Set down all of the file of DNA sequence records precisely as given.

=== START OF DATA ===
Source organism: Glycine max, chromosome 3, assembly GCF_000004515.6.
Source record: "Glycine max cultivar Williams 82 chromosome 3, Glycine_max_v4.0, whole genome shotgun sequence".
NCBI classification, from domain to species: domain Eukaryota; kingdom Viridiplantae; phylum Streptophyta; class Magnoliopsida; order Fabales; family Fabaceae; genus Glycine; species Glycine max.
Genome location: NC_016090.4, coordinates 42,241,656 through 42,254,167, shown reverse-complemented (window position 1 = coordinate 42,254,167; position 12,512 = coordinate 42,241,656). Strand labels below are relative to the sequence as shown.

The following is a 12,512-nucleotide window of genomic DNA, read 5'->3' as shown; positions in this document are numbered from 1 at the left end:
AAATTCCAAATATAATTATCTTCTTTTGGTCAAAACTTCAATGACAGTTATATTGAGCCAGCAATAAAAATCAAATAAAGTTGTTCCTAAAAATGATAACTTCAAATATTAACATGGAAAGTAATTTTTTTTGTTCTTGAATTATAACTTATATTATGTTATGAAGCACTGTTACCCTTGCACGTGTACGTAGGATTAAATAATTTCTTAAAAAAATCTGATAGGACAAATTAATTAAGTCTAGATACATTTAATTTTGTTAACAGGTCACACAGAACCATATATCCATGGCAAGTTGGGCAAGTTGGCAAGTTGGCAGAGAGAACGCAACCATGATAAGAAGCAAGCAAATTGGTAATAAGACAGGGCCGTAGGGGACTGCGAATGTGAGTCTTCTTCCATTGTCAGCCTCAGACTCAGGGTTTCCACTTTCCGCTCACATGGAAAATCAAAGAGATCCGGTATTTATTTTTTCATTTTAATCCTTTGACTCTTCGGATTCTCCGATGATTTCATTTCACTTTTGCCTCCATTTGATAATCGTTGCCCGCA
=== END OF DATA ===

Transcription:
Source organism: Glycine max, chromosome 3, assembly GCF_000004515.6.
Source record: "Glycine max cultivar Williams 82 chromosome 3, Glycine_max_v4.0, whole genome shotgun sequence".
NCBI classification, from domain to species: domain Eukaryota; kingdom Viridiplantae; phylum Streptophyta; class Magnoliopsida; order Fabales; family Fabaceae; genus Glycine; species Glycine max.
Genome location: NC_016090.4, coordinates 42,241,656 through 42,254,167, shown reverse-complemented (window position 1 = coordinate 42,254,167; position 12,512 = coordinate 42,241,656). Strand labels below are relative to the sequence as shown.

The following is a 12,512-nucleotide window of genomic DNA, read 5'->3' as shown; positions in this document are numbered from 1 at the left end:
AAATTCCAAATATAATTATCTTCTTTTGGTCAAAACTTCAATGACAGTTATATTGAGCCAGCAATAAAAATCAAATAAAGTTGTTCCTAAAAATGATAACTTCAAATATTAACATGGAAAGTAATTTTTTTTGTTCTTGAATTATAACTTATATTATGTTATGAAGCACTGTTACCCTTGCACGTGTACGTAGGATTAAATAATTTCTTAAAAAAATCTGATAGGACAAATTAATTAAGTCTAGATACATTTAATTTTGTTAACAGGTCACACAGAACCATATATCCATGGCAAGTTGGGCAAGTTGGCAAGTTGGCAGAGAGAACGCAACCATGATAAGAAGCAAGCAAATTGGTAATAAGACAGGGCCGTAGGGGACTGCGAATGTGAGTCTTCTTCCATTGTCAGCCTCAGACTCAGGGTTTCCACTTTCCGCTCACATGGAAAATCAAAGAGATCCGGTATTTATTTTTTCATTTTAATCCTTTGACTCTTCGGATTCTCCGATGATTTCATTTCACTTTTGCCTCCATTTGATAATCGTTGCCCGCA